Thanks so much for the great response to this blog!
A special thank you to those who have passed it on to others. We are heading quickly to amazing page visits to this blog! Welcome to folks from all over the country and other countries as well, including Lisbon!!

The "Village", as it was called, is located in the northwest corner of the city of Taunton, Massachusetts U.S.A. It covers about 1 square mile with the center being School Street. A large portion of the Village population was Portuguese when I was growing up.

This blog covers a lot of the history of the Village, much to do with my years as a child there: 1940 through the late 1950's. I do have many wonderful photos and information prior to that that and will share those as well. Always looking for MORE PHOTOS AND MORE STORIES TO TELL.

If you would like to send photos or share a memory of growing up in the Village
e-mail me at
feel free to comment on the posts. Directions are on the right side of the blog posts. Jump in, the water is fine and it is easy!!!

I will be posting photographs but not identifying individuals unless I have permission or they are a matter of public record. It you wish to give me permission, please let me know.

I am looking for any and all photos of the Village...

Please note: the way blogs work is that the latest post is first. It you would like to start from the beginning of the blog, check out the post labels on the right of the blog and go from there. Thanks.

Wednesday, December 3, 2014


  A medley of Village Christmas memories....ah, they soothe the soul.  We are bombarded with ads and wants and spaced out Christmas shopping.  I hope that you can play this video as you read this. It is a long video but I am going to keep it going.

                                             ...and remember, no matter where you grew up.

I am letting the music slow me down.  My mind and spirit focused lets me reach way back into memory and feel those far off Christmas years all over again.  The silence of the Village (not many cars remember?), the snow snapping under our feet, hot cocoa for when we came in from building snow forts or sledding down Blinn's Court in a rush of colored jackets and stocking caps. Pulling your wooden sled back up the hill.  Your breath coming out all frozen with laughter warming you up.  Clusters of snow clinging to hair and woolen clothing.  But, laughter and screeching as your sled picked up steam,  My friends, my family.  Frozen in time in the Christmas card of my memory.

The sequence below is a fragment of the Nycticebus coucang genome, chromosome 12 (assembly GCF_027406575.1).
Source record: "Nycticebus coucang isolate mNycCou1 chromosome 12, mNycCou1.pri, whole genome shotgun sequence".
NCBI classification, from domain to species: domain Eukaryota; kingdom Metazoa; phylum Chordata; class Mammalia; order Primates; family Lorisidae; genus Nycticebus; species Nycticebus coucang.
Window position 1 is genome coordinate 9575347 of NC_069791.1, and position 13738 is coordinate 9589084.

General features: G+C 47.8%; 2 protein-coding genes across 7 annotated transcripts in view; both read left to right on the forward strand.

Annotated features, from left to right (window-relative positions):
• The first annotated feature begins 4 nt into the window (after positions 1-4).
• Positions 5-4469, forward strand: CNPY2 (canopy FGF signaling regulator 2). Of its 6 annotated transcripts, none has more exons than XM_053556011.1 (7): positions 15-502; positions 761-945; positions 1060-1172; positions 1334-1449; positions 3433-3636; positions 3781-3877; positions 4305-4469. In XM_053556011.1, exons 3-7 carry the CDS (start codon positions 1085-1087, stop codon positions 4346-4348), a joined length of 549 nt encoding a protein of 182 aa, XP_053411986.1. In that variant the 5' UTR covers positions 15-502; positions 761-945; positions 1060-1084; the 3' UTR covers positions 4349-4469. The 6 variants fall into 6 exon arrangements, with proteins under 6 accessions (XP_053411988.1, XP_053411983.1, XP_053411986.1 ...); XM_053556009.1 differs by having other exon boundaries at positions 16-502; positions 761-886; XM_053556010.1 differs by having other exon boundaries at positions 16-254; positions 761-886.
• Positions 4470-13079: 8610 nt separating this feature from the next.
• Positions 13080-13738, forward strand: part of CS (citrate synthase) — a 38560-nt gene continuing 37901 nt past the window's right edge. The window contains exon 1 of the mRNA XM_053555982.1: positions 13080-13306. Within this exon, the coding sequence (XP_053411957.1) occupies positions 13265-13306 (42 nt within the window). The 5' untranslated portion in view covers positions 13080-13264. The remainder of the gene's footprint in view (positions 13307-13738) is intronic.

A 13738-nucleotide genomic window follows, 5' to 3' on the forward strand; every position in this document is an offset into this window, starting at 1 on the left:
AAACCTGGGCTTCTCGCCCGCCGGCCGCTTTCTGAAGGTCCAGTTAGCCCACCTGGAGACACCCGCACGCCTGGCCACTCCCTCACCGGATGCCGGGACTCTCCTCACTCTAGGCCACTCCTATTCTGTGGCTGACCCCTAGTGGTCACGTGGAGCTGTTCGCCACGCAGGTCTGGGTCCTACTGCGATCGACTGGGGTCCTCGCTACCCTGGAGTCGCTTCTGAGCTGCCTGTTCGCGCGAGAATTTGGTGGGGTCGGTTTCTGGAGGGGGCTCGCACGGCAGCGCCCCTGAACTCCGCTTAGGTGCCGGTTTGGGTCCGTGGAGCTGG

Nearly every Village Portuguese home had a Creche in prominent place.  My mother and my Aunt Eleanor took us out to the woods each year at the edges of the Village to gather greens and mosses for the best Creche ever.  Those women who lit up our lives, not just at Christmas but all the years of our childhood and beyond to this day.

My sister Kathy and I often sat at the piano and sang together, especially at Christmas time
I took piano lessons and plunked along.  My mother loved to hear us sing.  Our piano
looked just like this....

Christmas carols and religious decoration were part of our childhood.  The Taunton Green always had a focus of what Christmas is really about.  There seemed always to be snow, usually soft and kind.
Christmas was a time like no other.  It was everywhere: downtown, in our schools, in our Village and in our homes.  It was a lesson in love, in sacrifice as you saved your pennies for presents for your parents. If you were very young, still at Fuller School, you made your own presents and gave them with great pride.  It was about giving and worship and celebration.


As we grew, the festivities and religious meaning of Christmas stayed with us.  I am no longer a child, of course, far from it.  I am a silver haired senior.  But, I remember everything about my Christmases.

 As teenagers Christmas changed. We started a new tradition.  A group of teens that I and my sister Kathy hung out with joined together for Christmas caroling.


Our wonderful mother, Angi Souza, piled us all into the back of my Dad's company pickup and off we went around the Village, singing carols all the way in the cold snowy evening.  We would go to our family homes.  I especially remember the Silvia home down around 237 School Street, Pat and Joanne's home. Mrs. Silvia always had cocoa and refreshments waiting for us.  Midnight Christmas Eve this group went to Mass and were surrounded by most of the Village. Then afterwards my Mom awaited us with a big breakfast-all of us- when we returned to 184 School Street. My Mom's cooking abilities were legendary. One member of our group was known to eat one of her pies all by himself!  

Midnight Mass was glowing and bright.  St. Anthony's in all of it's beauty shone like no other time.